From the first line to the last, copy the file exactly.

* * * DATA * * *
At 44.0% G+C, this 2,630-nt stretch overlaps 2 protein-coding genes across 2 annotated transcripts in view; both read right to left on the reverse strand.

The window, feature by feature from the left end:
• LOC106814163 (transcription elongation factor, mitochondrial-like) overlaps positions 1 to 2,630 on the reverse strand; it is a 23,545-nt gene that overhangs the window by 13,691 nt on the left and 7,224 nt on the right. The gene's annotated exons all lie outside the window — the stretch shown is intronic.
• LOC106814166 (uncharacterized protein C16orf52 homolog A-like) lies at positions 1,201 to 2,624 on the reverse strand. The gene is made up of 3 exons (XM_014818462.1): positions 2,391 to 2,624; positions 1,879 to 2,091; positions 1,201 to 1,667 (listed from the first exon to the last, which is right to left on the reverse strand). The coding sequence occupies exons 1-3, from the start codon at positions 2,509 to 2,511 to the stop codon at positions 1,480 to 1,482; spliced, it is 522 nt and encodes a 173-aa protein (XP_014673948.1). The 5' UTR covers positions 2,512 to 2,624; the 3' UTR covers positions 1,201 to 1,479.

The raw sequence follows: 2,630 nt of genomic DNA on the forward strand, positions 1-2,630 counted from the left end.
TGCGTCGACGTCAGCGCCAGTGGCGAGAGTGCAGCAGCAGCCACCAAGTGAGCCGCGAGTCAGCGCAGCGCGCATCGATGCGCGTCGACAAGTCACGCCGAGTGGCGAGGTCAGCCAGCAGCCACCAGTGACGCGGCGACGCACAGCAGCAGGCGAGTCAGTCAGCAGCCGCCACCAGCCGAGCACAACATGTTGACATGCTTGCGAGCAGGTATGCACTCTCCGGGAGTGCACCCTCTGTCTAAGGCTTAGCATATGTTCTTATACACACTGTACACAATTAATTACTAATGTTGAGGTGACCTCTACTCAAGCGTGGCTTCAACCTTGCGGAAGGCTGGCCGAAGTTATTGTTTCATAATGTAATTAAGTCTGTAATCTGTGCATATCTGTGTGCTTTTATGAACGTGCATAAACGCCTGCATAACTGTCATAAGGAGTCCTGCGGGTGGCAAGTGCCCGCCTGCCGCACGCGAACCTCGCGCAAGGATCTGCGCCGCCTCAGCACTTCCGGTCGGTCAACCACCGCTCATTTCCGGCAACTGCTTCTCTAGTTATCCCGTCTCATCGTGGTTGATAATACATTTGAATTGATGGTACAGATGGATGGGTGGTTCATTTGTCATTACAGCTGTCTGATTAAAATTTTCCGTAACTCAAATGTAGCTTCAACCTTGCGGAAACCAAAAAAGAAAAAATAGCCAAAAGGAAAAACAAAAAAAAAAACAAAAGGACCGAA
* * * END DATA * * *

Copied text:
At 44.0% G+C, this 2,630-nt stretch overlaps 2 protein-coding genes across 2 annotated transcripts in view; both read right to left on the reverse strand.

The window, feature by feature from the left end:
• LOC106814163 (transcription elongation factor, mitochondrial-like) overlaps positions 1 to 2,630 on the reverse strand; it is a 23,545-nt gene that overhangs the window by 13,691 nt on the left and 7,224 nt on the right. The gene's annotated exons all lie outside the window — the stretch shown is intronic.
• LOC106814166 (uncharacterized protein C16orf52 homolog A-like) lies at positions 1,201 to 2,624 on the reverse strand. The gene is made up of 3 exons (XM_014818462.1): positions 2,391 to 2,624; positions 1,879 to 2,091; positions 1,201 to 1,667 (listed from the first exon to the last, which is right to left on the reverse strand). The coding sequence occupies exons 1-3, from the start codon at positions 2,509 to 2,511 to the stop codon at positions 1,480 to 1,482; spliced, it is 522 nt and encodes a 173-aa protein (XP_014673948.1). The 5' UTR covers positions 2,512 to 2,624; the 3' UTR covers positions 1,201 to 1,479.

The raw sequence follows: 2,630 nt of genomic DNA on the forward strand, positions 1-2,630 counted from the left end.
TGCGTCGACGTCAGCGCCAGTGGCGAGAGTGCAGCAGCAGCCACCAAGTGAGCCGCGAGTCAGCGCAGCGCGCATCGATGCGCGTCGACAAGTCACGCCGAGTGGCGAGGTCAGCCAGCAGCCACCAGTGACGCGGCGACGCACAGCAGCAGGCGAGTCAGTCAGCAGCCGCCACCAGCCGAGCACAACATGTTGACATGCTTGCGAGCAGGTATGCACTCTCCGGGAGTGCACCCTCTGTCTAAGGCTTAGCATATGTTCTTATACACACTGTACACAATTAATTACTAATGTTGAGGTGACCTCTACTCAAGCGTGGCTTCAACCTTGCGGAAGGCTGGCCGAAGTTATTGTTTCATAATGTAATTAAGTCTGTAATCTGTGCATATCTGTGTGCTTTTATGAACGTGCATAAACGCCTGCATAACTGTCATAAGGAGTCCTGCGGGTGGCAAGTGCCCGCCTGCCGCACGCGAACCTCGCGCAAGGATCTGCGCCGCCTCAGCACTTCCGGTCGGTCAACCACCGCTCATTTCCGGCAACTGCTTCTCTAGTTATCCCGTCTCATCGTGGTTGATAATACATTTGAATTGATGGTACAGATGGATGGGTGGTTCATTTGTCATTACAGCTGTCTGATTAAAATTTTCCGTAACTCAAATGTAGCTTCAACCTTGCGGAAACCAAAAAAGAAAAAATAGCCAAAAGGAAAAACAAAAAAAAAAACAAAAGGACCGAA